- Photo: Gerd Altmann via Pixabay

Photo: Gerd Altmann via Pixabay

The mergers and acquisitions environment for parts suppliers to heavy-duty trucking had been active in recent years, with 73 such transactions in 2019. And then COVID-19 hit.

“There were some deals out there that were far enough along where financing was resolved, and there was a good deal of confidence that these deals could happen and at the end of the day earnings would be in the ballpark,” says Tom Marx, senior partner at Hart Marx Advisors, an M&A firm assisting aftermarket companies with mergers and acquisitions. “But primarily what happened was [M&A] deals stopped.”

Bill Wade, managing partner at commercial vehicle aftermarket consultant Wade & Partners, adds, “A lot of the [businesses] that were thought to be good targets are gone or they have slipped,” meaning they are no longer good targets for acquisitions.

But, some mergers and acquisitions are still occurring, Marx says. “Smaller [businesses], where there was not a lot of damage to their financial statement and the transactions are in cash, are continuing to happen. The larger ones where there is a bank involved or where a private equity firm has to get financing, they are hesitant, because they don’t know what is going to happen as these companies come out of this pandemic.”

According to the Jefferies Heavy Duty and Specialty Vehicle M&A Report, published earlier this year by the Jefferies Commercial/Specialty Vehicle practice investment banking team, between 2015 and 2019, private equity accounted for 25% of the yearly heavy-duty M&A volume. FleetPride, for instance, was one of the most prolific, with 15 acquisitions since 2015. FleetPride itself was traded more than once, with private equity firm American Securities buying it from TPG Capital in 2018.

Wade believes the aftermarket “is still a gem for private equity.” However, PE will most likely continue to focus on larger deals with local financiers handling smaller deals, he believes.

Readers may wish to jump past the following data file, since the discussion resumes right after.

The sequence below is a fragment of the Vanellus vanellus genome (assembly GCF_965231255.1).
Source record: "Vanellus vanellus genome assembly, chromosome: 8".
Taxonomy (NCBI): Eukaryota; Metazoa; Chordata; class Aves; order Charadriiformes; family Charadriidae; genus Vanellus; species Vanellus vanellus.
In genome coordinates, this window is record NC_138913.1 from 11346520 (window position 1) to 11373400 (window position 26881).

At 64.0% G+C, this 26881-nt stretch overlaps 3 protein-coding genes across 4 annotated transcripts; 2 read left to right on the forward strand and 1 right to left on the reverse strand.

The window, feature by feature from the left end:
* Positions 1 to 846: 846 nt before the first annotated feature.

Regardless of who is doing the acquiring, Marx predicts, “financing is likely going to be more expensive and more risky, which means multiples will come down to reflect the risk.” (Transaction multiples are a type of financial metrics used to value a company.)

Marx believes acquisition contracts will have more holdbacks written in. “If your revenue or earnings doesn’t come out to be what you say… they will hold back more of that purchase price to protect themselves in the event that your business is not doing as well as you claim.”

That may be the deciding factor in whether a deal occurs or not. “If [the seller] is willing to put more of that money on the back end in the future, they will have a better chance of selling the business than if they say, ‘I need an all-cash deal,’ … in which case buyers are going to look at them and go, ‘Why would I buy you?’” he says.

Despite the current uncertainty, both Wade and Marx believe we have not seen the end of M&A activity in this market. “We have not even seen the start of it on the dealer side,” Wade says. “There is still plenty of legs for the dealer acquisition market, and I think there is some legs for the parts business.”

However, he does not see service businesses as something that will be widely purchased by people who are not already in service. “The reason they are not in service is because they do not understand the differences of running a service distributor.”

Marx says the pause in mergers is only temporary. “I think temporary is through the end of this year. I fully suspect that 2021 will be a very strong year for consolidation.”

In general, mergers and acquisitions may not have a direct impact on fleets. However, if a key parts source or service provider comes under new ownership, it could mean having to forge new relationships in order to maintain business as usual. Wade’s advice is to focus on long-term relationship-building with suppliers and customers to make it through any bumps in the road caused by a merger or acquisition of one of your key vendors.

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